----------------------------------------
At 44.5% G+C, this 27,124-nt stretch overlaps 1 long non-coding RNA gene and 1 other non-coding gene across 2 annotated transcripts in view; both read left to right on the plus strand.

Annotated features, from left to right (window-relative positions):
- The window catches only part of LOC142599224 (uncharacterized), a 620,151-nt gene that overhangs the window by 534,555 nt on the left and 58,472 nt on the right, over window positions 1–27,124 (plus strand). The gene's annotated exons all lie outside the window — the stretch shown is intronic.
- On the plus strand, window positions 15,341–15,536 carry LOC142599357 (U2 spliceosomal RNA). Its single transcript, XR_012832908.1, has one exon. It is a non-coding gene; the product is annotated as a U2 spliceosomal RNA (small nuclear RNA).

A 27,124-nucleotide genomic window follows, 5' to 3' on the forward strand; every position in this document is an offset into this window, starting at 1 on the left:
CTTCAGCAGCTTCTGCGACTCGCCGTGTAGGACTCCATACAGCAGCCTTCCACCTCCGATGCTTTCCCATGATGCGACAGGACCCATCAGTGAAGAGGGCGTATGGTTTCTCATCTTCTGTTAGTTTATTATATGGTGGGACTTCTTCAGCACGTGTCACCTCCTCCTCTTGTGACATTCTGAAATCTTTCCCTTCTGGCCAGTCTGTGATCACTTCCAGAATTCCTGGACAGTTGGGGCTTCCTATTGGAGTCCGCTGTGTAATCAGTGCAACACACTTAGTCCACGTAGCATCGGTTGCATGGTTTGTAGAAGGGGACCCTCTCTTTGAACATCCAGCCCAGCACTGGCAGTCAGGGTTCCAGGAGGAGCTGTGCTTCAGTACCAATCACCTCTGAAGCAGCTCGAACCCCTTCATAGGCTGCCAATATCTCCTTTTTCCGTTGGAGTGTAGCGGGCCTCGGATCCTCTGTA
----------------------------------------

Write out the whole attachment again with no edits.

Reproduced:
At 44.5% G+C, this 27,124-nt stretch overlaps 1 long non-coding RNA gene and 1 other non-coding gene across 2 annotated transcripts in view; both read left to right on the plus strand.

Annotated features, from left to right (window-relative positions):
- The window catches only part of LOC142599224 (uncharacterized), a 620,151-nt gene that overhangs the window by 534,555 nt on the left and 58,472 nt on the right, over window positions 1–27,124 (plus strand). The gene's annotated exons all lie outside the window — the stretch shown is intronic.
- On the plus strand, window positions 15,341–15,536 carry LOC142599357 (U2 spliceosomal RNA). Its single transcript, XR_012832908.1, has one exon. It is a non-coding gene; the product is annotated as a U2 spliceosomal RNA (small nuclear RNA).

A 27,124-nucleotide genomic window follows, 5' to 3' on the forward strand; every position in this document is an offset into this window, starting at 1 on the left:
CTTCAGCAGCTTCTGCGACTCGCCGTGTAGGACTCCATACAGCAGCCTTCCACCTCCGATGCTTTCCCATGATGCGACAGGACCCATCAGTGAAGAGGGCGTATGGTTTCTCATCTTCTGTTAGTTTATTATATGGTGGGACTTCTTCAGCACGTGTCACCTCCTCCTCTTGTGACATTCTGAAATCTTTCCCTTCTGGCCAGTCTGTGATCACTTCCAGAATTCCTGGACAGTTGGGGCTTCCTATTGGAGTCCGCTGTGTAATCAGTGCAACACACTTAGTCCACGTAGCATCGGTTGCATGGTTTGTAGAAGGGGACCCTCTCTTTGAACATCCAGCCCAGCACTGGCAGTCAGGGTTCCAGGAGGAGCTGTGCTTCAGTACCAATCACCTCTGAAGCAGCTCGAACCCCTTCATAGGCTGCCAATATCTCCTTTTTCCGTTGGAGTGTAGCGGGCCTCGGATCCTCTGTA